• van den Bos R.R.
      Randomized clinical trial of 940- versus 1470-nm endovenous laser ablation for great saphenous vein incompetence.
      However, there seem to be differences in patient reported outcomes, favouring longer wavelengths.
      • Malskat W.S.
      • Giang J.
      • De Maeseneer M.G.
      • Nijsten T.E.
      • van den Bos R.R.
      Randomized clinical trial of 940- versus 1470-nm endovenous laser ablation for great saphenous vein incompetence.
      According to the findings, it seems that higher administered amount of energy does not benefit the short or long-term success rates of EVLA, in spite of what may have been suggested in previous clinical studies.
      • Vuylsteke M.
      • Liekens K.
      • Moons P.
      • Mordon S.
      Endovenous laser treatment of saphenous vein reflux: how much energy do we need to prevent recanalizations?.
      • Proebstle T.M.
      • Moehler T.
      • Herdemann S.
      Reduced recanalization rates of the great saphenous vein after endovenous laser treatment with increased energy dosing: definition of a threshold for the endovenous fluence equivalent.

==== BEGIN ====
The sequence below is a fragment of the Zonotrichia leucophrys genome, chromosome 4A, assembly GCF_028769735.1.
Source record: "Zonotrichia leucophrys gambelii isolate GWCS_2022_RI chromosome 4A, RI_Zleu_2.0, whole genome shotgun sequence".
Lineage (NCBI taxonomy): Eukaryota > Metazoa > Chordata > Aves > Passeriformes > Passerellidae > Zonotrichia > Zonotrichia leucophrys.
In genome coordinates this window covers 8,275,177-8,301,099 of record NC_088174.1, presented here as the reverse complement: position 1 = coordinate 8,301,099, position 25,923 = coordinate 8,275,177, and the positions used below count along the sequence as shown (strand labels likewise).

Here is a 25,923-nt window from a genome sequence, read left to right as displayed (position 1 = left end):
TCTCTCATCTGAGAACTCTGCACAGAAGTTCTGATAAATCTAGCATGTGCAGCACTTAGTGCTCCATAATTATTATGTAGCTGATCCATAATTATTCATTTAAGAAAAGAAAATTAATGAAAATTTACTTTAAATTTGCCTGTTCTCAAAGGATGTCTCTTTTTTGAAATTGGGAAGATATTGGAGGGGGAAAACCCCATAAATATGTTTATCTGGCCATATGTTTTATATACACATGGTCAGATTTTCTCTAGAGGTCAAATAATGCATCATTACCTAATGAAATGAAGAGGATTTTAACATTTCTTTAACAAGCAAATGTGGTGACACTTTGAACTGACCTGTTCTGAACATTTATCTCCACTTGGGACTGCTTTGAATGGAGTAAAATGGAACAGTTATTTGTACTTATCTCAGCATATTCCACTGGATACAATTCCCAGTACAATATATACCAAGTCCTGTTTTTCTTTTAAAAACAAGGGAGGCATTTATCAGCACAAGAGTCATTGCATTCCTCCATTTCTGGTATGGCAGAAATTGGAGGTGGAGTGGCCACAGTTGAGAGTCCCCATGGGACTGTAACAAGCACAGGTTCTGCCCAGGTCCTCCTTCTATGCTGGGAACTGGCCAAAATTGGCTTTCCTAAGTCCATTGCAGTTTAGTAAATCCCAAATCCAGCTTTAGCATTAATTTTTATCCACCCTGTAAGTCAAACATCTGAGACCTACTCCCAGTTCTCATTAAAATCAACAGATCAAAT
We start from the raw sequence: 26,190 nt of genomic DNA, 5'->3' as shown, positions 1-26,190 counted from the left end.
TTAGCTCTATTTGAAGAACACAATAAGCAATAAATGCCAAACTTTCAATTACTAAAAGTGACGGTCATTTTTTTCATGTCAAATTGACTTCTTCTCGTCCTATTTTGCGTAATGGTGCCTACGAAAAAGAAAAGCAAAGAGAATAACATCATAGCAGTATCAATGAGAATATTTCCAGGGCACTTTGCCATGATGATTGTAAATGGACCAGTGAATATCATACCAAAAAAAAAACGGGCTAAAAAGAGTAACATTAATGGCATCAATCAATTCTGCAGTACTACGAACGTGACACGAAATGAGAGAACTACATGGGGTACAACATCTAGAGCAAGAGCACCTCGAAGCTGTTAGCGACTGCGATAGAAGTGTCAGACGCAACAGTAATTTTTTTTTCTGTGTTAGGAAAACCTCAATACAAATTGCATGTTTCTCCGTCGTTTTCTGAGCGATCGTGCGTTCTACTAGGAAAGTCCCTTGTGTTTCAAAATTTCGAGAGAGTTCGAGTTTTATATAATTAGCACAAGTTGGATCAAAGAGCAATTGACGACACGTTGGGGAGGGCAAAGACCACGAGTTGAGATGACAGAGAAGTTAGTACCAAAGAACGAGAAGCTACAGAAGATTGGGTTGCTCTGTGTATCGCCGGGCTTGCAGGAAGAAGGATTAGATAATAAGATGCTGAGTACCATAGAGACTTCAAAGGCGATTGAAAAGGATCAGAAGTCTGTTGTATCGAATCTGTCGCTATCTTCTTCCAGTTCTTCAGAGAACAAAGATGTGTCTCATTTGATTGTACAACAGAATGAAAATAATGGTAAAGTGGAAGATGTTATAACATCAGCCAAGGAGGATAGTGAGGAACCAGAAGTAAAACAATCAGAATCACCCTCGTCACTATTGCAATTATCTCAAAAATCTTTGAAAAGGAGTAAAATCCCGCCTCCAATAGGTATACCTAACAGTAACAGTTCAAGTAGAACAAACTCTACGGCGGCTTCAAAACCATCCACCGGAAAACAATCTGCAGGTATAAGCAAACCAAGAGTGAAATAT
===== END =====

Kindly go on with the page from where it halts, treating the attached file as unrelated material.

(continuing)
• Proebstle T.M.
      • Krummenauer F.
      • Gul D.
      • Knop J.
      Nonocclusion and early reopening of the great saphenous vein after endovenous laser treatment is fluence dependent.
      In the current meta-analysis, studies with energy levels < 50 J/cm, often suggested as the threshold for successful EVLA, did not have lower success rates than the other studies, indicating that it may be too high. Obviously, a certain amount of energy is needed to generate a sufficient temperature for tissue damage resulting in vein closure, but the exact threshold is unclear. In a study by Mendes-Pinto
      • Mendes-Pinto D.
      • Bastianetto P.
      • Cavalcanti Braga Lyra L.
      • Kikuchi R.
      • Kabnick L.
      Endovenous laser ablation of the great saphenous vein comparing 1920-nm and 1470-nm diode laser.
      , application of 17.8 J/cm (mean) resulted in a significantly lower EVLA success rate than 24.7 J/cm (88% vs. 95%), indicating that the threshold may be somewhere around these values.
      In terms of follow up, it may seem reasonable that a longer follow up period results in lower success rates. However, in this meta-analysis no significant decline in EVLA efficacy (GSV occlusion or absence of reflux) was demonstrated over time. A possible hypothesis is that with increasing follow up period, the treated GSV will not have recurrent reflux, but there will be neovascularisation or reflux at the saphenofemoral junction or accessory anterior saphenous vein.
      • van der Velden S.K.
      • Biemans A.A.
      • De Maeseneer M.G.
      • Kockaert M.A.
      • Cuypers P.W.
      • Hollestein L.M.
      • et al.
      Five-year results of a randomized clinical trial of conventional surgery, endovenous laser ablation and ultrasound-guided foam sclerotherapy in patients with great saphenous varicose veins.
      To further investigate this hypothesis, further EVLA research is mandatory, with alteration of outcome definitions.